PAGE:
Latino man shakily speaks words in the shape of hearts to his caregiver

Ask for Help: The New Normal Solution

When my wife and I got married way back when in 2009 (yes kids, that really was a year), our wedding officiant assigned us to read Gary Chapman’s book, The Five Love Languages. The point was to read it together and figure out our love languages.

We were to share openly since the other person needed to know if our primary method involved stated words, time together, physical affection, gifts, lots of flowers, a PSA8 Roger Maris rookie baseball card, a bundt cake made with love, or 3-hour back rubs. Here, the central theme is you should ask for what you want.

Ask for what you want

This applies to people with Parkinson’s and caregivers as well. If we don’t ask, we often will not receive or the giver may not be showing it clearly. For instance, one person may be working overtime for vacation money while the other person wants to spend time together now. Hence, friction occurs.

If my observational research is correct, the “I’m not getting enough support” post accounts for a solid majority of problems that could be solved if one person were to ask the other person for support in this way. Here are some examples of asking for help:

  • Can you help with chores?
  • I need a hug.
  • Will someone listen to me?
  • I don’t know who can take me somewhere.
  • Why don’t I feel important to you?
  • I don’t understand what my doctor is saying.
  • I need time alone.
  • Can I go home to decompress from my anxiety?
  • Will you pick me up something from the store?

Set personal boundaries

Do we allow people to feel sad around us? For instance, will we get upset if someone says something like, “I’m sorry you’re going through this” or if they become teary-eyed in our presence?

I can make arguments for and against this, but knowing your boundaries is a good thing. Are those we interact with aware of what we are going through? Do they attempt to empathize by saying, “I’m sorry you’re going through this”, or do they diminish our personal value by saying, “I’m glad you’re not going through XYZ”?

Do we allow our companions to joke with us about our condition? Do we have limits on who can joke and how? For instance, when my wife and I were considering board games to buy, my wife laughed at how Operation wouldn’t be a good choice. Here, I was able to laugh with her. This is different from having someone insult me with a nickname like “Mr. Butter Fingers” when my tremors cause me to drop my electronic device.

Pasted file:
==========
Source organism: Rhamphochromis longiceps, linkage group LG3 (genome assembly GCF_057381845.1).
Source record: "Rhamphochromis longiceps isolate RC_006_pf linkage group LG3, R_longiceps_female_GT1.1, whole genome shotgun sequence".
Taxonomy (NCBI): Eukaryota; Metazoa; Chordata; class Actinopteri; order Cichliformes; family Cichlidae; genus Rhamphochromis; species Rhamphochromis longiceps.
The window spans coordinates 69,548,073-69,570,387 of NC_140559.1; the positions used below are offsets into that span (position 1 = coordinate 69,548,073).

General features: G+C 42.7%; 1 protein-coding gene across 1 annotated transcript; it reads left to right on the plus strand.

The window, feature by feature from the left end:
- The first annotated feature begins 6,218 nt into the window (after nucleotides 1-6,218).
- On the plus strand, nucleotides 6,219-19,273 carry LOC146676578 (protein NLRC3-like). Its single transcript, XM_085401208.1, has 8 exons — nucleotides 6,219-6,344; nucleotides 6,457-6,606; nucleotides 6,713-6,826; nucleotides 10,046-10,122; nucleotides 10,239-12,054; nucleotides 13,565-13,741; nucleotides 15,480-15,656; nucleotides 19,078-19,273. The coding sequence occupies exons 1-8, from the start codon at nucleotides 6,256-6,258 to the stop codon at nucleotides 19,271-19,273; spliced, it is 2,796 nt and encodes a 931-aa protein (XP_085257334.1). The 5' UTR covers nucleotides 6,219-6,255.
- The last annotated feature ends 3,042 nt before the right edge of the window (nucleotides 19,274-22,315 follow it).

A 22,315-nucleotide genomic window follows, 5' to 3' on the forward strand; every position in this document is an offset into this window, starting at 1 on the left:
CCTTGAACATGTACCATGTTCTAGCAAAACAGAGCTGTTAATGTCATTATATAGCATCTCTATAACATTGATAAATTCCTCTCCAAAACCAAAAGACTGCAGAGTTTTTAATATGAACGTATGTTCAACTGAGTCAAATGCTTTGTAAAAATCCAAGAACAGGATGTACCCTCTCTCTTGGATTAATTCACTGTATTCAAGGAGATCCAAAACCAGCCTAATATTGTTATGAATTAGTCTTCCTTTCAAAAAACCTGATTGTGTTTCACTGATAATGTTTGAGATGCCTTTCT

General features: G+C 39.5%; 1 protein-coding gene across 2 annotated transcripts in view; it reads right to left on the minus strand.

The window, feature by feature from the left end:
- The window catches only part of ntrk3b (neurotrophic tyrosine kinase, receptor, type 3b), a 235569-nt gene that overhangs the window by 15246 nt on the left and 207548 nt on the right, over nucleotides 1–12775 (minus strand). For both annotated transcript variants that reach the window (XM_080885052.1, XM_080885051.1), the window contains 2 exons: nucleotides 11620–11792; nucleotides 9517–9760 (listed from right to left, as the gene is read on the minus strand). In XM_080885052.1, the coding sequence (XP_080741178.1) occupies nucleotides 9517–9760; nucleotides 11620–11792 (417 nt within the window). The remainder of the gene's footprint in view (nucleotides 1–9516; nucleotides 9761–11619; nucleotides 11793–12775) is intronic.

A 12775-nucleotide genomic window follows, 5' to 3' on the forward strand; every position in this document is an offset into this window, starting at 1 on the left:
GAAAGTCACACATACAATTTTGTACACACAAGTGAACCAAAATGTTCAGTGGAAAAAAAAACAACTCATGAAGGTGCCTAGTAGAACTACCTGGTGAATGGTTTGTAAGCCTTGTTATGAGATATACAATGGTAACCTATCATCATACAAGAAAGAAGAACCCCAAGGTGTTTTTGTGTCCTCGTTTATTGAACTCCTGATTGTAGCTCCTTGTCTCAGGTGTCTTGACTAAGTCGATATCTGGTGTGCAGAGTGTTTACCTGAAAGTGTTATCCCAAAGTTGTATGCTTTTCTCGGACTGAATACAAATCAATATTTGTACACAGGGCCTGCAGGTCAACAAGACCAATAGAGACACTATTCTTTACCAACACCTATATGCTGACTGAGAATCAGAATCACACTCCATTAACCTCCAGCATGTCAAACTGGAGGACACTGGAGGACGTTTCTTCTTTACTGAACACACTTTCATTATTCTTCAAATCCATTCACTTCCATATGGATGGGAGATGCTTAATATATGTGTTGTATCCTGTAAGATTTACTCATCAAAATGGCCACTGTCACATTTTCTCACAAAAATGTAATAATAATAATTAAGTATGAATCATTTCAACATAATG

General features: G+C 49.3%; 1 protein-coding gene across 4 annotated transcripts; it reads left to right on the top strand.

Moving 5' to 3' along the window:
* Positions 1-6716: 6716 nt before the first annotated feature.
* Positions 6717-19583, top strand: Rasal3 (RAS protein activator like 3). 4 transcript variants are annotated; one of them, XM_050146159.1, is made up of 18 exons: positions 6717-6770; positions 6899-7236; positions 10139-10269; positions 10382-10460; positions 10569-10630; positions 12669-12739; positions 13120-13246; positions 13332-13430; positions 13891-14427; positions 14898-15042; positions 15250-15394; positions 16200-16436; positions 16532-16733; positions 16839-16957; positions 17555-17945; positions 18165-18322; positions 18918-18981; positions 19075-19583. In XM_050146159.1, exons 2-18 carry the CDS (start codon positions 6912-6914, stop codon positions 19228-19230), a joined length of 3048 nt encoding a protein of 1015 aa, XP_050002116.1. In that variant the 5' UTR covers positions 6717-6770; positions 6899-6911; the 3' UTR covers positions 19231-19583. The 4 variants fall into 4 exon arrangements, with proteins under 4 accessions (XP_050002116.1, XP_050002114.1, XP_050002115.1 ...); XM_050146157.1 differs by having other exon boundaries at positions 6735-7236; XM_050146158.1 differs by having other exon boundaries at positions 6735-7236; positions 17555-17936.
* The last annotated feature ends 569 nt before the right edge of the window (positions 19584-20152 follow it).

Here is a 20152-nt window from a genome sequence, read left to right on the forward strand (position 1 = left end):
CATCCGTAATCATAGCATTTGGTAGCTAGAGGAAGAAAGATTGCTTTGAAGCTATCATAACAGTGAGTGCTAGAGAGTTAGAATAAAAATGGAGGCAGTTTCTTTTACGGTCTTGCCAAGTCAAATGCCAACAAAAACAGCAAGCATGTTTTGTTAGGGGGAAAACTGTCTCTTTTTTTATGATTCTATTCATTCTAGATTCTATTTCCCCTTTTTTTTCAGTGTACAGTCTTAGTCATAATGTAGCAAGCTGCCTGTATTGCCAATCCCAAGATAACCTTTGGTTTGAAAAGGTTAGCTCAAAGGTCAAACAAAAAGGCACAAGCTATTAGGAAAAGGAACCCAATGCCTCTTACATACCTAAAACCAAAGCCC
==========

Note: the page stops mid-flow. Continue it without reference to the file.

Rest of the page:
Communication problems

As an adviser at a college, I often find myself trying to help students discover electives that will be valuable to them. Right now, these include Abnormal Psychology and Emotional Intelligence classes. Simply put, we never run out of instances where we could learn how to communicate better (from education to health to retail to law to family and friends).

Sometimes, people are just standoffish from the hurt they have experienced (nurture). Other times, biology (nature) is affecting them. Knowing how to deal with this is essential to all of us becoming better people.

The key is learning what affects us and others. Sometimes medicine may make us woozy (a technical term), tired, and disinterested. Glazed over eyes don’t convey I’m happy to see you, especially with our Parkinson’s monotone voices.

Here, we need the listener to understand us on a literal basis or catch our nonverbal cues since we might not appear to mean what we say.

Learn through experience

Real-world training is necessary. Otherwise, we have to rely on our ability to pick things up on the fly. For instance, I used to work with a young boy, who was diagnosed with Pervasive Developmental Disorder – Not Otherwise Specified.